Hilobrow’s Joshua Glenn eloquenty described the SubGenius attitude by saying,

“To their immediate juniors, the Boomers’ serial absorption in, for example, the anti-war movement, drug experimentation, the women’s movement, the anti-nukes movement, environmentalism, and various self-actualization fads was a turn-off. In reaction to the Boomers’ example, OGXers* have attempted — with greater and lesser degrees of success — to render themselves un-suggestible. At worst, this means that OGXers are a cynical bunch; at best, however, it means they’re serious (not earnest) and ironic, though in a philosophical way. Their immunity to suggestibility, acquired at an early age, came in handy during the Reagan era, when many of their elders and juniors allowed themselves to be persuaded by the dogma/myth that propositions considered extreme just a few years earlier — lowering taxes on the rich, shrinking the domestic safety net, prying the poor off welfare rolls — were actually good common sense.”

While Glenn’s essay was about comix artist Daniel Clowes, the same holds true for the Church of the SubGenius. Reading The Book of the SubGenius is an exercise of un-suggestibility. To paraphrase The Book, “If you think The Church of the SubGenius is a parody religion, then you don’t get the joke.”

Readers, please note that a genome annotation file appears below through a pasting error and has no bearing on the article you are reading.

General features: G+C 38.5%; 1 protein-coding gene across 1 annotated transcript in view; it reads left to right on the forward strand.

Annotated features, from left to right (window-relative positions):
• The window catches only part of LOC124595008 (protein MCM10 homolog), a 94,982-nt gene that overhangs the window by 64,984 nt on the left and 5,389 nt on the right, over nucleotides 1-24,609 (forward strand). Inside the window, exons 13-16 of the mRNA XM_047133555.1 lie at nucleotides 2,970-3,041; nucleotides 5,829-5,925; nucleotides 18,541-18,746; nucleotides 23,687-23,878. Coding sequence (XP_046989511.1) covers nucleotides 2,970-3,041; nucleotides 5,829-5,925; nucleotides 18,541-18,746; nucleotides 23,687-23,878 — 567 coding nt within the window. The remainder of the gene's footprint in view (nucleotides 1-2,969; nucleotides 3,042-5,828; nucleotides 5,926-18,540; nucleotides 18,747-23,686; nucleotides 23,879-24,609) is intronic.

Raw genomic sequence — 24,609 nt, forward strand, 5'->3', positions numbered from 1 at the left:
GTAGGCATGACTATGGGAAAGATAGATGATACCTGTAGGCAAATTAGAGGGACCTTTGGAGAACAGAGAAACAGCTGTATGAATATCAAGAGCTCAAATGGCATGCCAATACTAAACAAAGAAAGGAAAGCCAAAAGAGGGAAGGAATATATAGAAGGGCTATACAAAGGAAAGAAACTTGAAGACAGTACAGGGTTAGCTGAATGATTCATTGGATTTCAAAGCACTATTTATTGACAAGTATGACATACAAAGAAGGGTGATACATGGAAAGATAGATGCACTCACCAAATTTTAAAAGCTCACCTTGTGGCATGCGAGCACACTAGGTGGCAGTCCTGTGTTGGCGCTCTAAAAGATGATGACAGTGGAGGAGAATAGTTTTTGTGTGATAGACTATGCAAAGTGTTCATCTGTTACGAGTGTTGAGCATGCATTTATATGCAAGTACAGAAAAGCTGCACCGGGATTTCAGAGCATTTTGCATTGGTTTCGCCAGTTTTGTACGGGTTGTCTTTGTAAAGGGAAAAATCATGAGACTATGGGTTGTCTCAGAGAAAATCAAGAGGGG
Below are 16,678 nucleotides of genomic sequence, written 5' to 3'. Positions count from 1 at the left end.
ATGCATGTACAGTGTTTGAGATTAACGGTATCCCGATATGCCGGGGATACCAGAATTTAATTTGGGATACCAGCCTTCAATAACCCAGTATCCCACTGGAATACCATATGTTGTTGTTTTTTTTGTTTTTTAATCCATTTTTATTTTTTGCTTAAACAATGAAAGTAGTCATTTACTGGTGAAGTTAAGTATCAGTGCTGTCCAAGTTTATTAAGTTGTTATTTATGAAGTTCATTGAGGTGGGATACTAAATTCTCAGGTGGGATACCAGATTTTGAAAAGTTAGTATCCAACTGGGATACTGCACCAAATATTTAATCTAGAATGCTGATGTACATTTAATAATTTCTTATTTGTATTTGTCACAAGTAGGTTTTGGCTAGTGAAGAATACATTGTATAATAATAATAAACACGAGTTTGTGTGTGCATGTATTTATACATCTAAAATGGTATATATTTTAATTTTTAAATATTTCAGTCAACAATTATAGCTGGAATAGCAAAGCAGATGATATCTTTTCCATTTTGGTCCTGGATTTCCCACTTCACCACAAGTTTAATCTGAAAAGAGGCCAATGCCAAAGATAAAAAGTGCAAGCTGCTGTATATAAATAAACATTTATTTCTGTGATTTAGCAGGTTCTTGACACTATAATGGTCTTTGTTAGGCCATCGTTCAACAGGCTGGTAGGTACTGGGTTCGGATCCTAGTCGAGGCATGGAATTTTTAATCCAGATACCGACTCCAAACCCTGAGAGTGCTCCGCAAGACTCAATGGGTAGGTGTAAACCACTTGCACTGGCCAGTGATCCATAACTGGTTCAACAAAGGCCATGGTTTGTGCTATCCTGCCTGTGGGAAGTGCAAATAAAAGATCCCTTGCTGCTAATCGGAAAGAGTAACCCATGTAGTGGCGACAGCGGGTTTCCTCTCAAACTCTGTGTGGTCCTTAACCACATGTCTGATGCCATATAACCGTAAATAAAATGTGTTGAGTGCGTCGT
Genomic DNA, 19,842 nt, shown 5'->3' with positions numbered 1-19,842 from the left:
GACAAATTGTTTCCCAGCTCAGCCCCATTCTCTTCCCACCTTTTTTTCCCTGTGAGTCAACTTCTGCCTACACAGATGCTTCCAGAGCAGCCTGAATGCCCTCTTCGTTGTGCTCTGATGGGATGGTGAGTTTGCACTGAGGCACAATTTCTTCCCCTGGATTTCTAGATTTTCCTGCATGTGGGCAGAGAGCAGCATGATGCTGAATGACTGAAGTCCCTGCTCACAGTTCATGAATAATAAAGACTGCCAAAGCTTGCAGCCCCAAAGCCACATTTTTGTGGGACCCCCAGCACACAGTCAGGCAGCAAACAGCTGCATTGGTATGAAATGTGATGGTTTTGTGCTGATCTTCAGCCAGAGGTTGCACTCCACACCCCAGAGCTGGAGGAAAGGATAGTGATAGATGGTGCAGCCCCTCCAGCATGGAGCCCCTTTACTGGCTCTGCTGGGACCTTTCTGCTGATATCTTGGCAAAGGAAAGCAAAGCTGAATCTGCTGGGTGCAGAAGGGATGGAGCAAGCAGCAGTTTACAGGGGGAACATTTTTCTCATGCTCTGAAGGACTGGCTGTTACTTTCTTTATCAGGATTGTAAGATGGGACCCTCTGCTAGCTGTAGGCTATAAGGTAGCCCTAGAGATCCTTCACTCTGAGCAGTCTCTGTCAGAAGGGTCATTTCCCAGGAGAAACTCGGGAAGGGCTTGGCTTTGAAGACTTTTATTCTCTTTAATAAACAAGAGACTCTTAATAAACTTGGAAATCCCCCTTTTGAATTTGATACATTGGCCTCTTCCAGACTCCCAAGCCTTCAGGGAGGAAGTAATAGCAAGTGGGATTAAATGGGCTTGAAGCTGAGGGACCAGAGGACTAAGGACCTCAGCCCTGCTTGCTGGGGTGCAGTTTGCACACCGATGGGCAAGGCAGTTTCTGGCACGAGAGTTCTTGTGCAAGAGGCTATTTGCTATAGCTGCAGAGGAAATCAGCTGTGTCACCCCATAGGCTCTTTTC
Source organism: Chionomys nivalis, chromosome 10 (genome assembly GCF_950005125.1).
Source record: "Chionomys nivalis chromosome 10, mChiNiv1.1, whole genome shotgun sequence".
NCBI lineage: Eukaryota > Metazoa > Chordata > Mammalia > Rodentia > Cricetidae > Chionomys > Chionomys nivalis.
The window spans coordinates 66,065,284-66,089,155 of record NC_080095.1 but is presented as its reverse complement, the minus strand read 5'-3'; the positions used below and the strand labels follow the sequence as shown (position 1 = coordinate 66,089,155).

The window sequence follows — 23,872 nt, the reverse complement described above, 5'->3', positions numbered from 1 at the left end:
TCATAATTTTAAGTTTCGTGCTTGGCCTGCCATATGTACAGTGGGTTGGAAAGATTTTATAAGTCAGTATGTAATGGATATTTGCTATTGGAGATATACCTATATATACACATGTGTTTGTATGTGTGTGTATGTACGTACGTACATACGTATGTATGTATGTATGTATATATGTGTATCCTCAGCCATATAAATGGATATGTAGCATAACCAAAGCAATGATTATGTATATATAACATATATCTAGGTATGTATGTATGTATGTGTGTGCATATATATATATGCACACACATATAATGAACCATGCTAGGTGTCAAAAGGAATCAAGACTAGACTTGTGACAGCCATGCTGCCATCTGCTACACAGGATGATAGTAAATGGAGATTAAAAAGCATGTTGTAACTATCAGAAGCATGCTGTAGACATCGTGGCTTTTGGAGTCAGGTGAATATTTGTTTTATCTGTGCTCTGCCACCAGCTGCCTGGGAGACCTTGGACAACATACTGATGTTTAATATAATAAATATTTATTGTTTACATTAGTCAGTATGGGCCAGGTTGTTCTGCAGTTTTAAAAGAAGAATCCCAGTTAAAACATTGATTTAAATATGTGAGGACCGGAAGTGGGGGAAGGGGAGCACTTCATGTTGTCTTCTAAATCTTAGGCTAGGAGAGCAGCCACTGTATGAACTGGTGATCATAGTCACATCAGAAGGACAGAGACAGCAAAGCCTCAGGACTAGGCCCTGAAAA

Unlike regular religious dogma, the Church of the SubGenius openly encourages schisms. They have no rules except one: don’t discriminate based on gender, orientation, social standing, and so forth. The Church of the SubGenius is to organized religion what Dadaism is to art. The authorship of The Book of the SubGenius reads like an art-punk Who’s Who. Besides Stang, Drummond, and Dr. X, there is Bob Black, Mark Mothersbaugh, and Robert Williams, among dozens more.

“Bob” isn’t your regular garden variety messiah either. With his ever-present pipe, he intercedes on behalf of humanity. He worked as a two-bit men’s fashion model and was an extra in B-grade sci-fi movies. He works on behalf of JHVH-1, god of wrath and/or space alien.** In the book, he warns of X-Day when the Xists will arrive to enslave humanity. The Xists are aliens from the Planet X. Besides Jehovah-1, there are elder gods, space aliens, conspiracy theory (mainly aimed at the Trilateral Commission and the Federal Reserve), and positive affirmations. With “Bob,” one has to be brave enough to pull the wool over one’s own eyes. The Book packages these kooky theories and crazy rants in pages crowded with collage. It is somehow both ridiculous and sublime. It’s also a small miracle Simon and Schuster published this.

While X-Day (July 5th, 1998) is in the distant past, The Book of the SubGenius remains a literary oddity. A weird charisma radiates from the writing and art work. Who knows, you may already be a SubGenius?

*OGXers, meaning The Original Gen-Xers. A term based on Glenn’s idiosyncratic system of generational periodicity.

**The Church of the SubGenius endorses “cinematic cheesiness.” While hipsters (or the caricature thereof) view pop culture through nine layers of irony, the SubGenius consumes B-grade sci fi movies with an unironic joy.